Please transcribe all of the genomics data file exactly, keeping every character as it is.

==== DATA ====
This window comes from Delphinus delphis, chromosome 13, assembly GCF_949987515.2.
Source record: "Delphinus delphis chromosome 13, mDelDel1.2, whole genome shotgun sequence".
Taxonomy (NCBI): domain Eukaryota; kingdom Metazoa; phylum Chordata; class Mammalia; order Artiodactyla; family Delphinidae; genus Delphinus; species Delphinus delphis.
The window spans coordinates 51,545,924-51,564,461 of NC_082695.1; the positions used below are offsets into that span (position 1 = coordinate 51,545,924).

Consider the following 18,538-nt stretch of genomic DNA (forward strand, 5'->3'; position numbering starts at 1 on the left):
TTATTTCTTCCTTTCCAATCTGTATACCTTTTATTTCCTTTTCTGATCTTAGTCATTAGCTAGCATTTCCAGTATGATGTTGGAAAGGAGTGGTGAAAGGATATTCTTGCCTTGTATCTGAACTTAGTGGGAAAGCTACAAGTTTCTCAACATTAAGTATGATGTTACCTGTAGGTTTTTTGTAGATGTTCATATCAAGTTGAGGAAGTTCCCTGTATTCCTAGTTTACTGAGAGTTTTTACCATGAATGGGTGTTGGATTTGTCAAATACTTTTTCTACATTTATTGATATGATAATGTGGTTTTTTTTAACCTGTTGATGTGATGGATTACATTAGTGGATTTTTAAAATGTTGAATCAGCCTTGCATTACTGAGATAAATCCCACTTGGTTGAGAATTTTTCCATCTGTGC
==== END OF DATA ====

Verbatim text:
This window comes from Delphinus delphis, chromosome 13, assembly GCF_949987515.2.
Source record: "Delphinus delphis chromosome 13, mDelDel1.2, whole genome shotgun sequence".
Taxonomy (NCBI): domain Eukaryota; kingdom Metazoa; phylum Chordata; class Mammalia; order Artiodactyla; family Delphinidae; genus Delphinus; species Delphinus delphis.
The window spans coordinates 51,545,924-51,564,461 of NC_082695.1; the positions used below are offsets into that span (position 1 = coordinate 51,545,924).

Consider the following 18,538-nt stretch of genomic DNA (forward strand, 5'->3'; position numbering starts at 1 on the left):
TTATTTCTTCCTTTCCAATCTGTATACCTTTTATTTCCTTTTCTGATCTTAGTCATTAGCTAGCATTTCCAGTATGATGTTGGAAAGGAGTGGTGAAAGGATATTCTTGCCTTGTATCTGAACTTAGTGGGAAAGCTACAAGTTTCTCAACATTAAGTATGATGTTACCTGTAGGTTTTTTGTAGATGTTCATATCAAGTTGAGGAAGTTCCCTGTATTCCTAGTTTACTGAGAGTTTTTACCATGAATGGGTGTTGGATTTGTCAAATACTTTTTCTACATTTATTGATATGATAATGTGGTTTTTTTTAACCTGTTGATGTGATGGATTACATTAGTGGATTTTTAAAATGTTGAATCAGCCTTGCATTACTGAGATAAATCCCACTTGGTTGAGAATTTTTCCATCTGTGC